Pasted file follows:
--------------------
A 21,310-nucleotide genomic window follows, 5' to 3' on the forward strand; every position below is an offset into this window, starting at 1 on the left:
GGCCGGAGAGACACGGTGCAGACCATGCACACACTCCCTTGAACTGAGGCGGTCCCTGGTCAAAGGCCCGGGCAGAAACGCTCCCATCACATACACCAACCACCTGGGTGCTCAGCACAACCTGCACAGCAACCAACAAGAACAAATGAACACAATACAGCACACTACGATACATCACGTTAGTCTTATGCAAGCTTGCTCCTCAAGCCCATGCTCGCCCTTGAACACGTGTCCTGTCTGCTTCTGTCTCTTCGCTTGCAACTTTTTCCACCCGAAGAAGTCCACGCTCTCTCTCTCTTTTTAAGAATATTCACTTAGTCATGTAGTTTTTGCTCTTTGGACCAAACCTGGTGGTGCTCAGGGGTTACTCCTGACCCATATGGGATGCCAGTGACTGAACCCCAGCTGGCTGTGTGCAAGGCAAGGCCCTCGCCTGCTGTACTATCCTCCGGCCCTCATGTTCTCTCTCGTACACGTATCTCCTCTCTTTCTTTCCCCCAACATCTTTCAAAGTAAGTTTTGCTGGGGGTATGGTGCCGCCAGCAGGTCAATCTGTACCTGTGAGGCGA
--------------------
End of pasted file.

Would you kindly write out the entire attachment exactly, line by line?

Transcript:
A 21,310-nucleotide genomic window follows, 5' to 3' on the forward strand; every position below is an offset into this window, starting at 1 on the left:
GGCCGGAGAGACACGGTGCAGACCATGCACACACTCCCTTGAACTGAGGCGGTCCCTGGTCAAAGGCCCGGGCAGAAACGCTCCCATCACATACACCAACCACCTGGGTGCTCAGCACAACCTGCACAGCAACCAACAAGAACAAATGAACACAATACAGCACACTACGATACATCACGTTAGTCTTATGCAAGCTTGCTCCTCAAGCCCATGCTCGCCCTTGAACACGTGTCCTGTCTGCTTCTGTCTCTTCGCTTGCAACTTTTTCCACCCGAAGAAGTCCACGCTCTCTCTCTCTTTTTAAGAATATTCACTTAGTCATGTAGTTTTTGCTCTTTGGACCAAACCTGGTGGTGCTCAGGGGTTACTCCTGACCCATATGGGATGCCAGTGACTGAACCCCAGCTGGCTGTGTGCAAGGCAAGGCCCTCGCCTGCTGTACTATCCTCCGGCCCTCATGTTCTCTCTCGTACACGTATCTCCTCTCTTTCTTTCCCCCAACATCTTTCAAAGTAAGTTTTGCTGGGGGTATGGTGCCGCCAGCAGGTCAATCTGTACCTGTGAGGCGA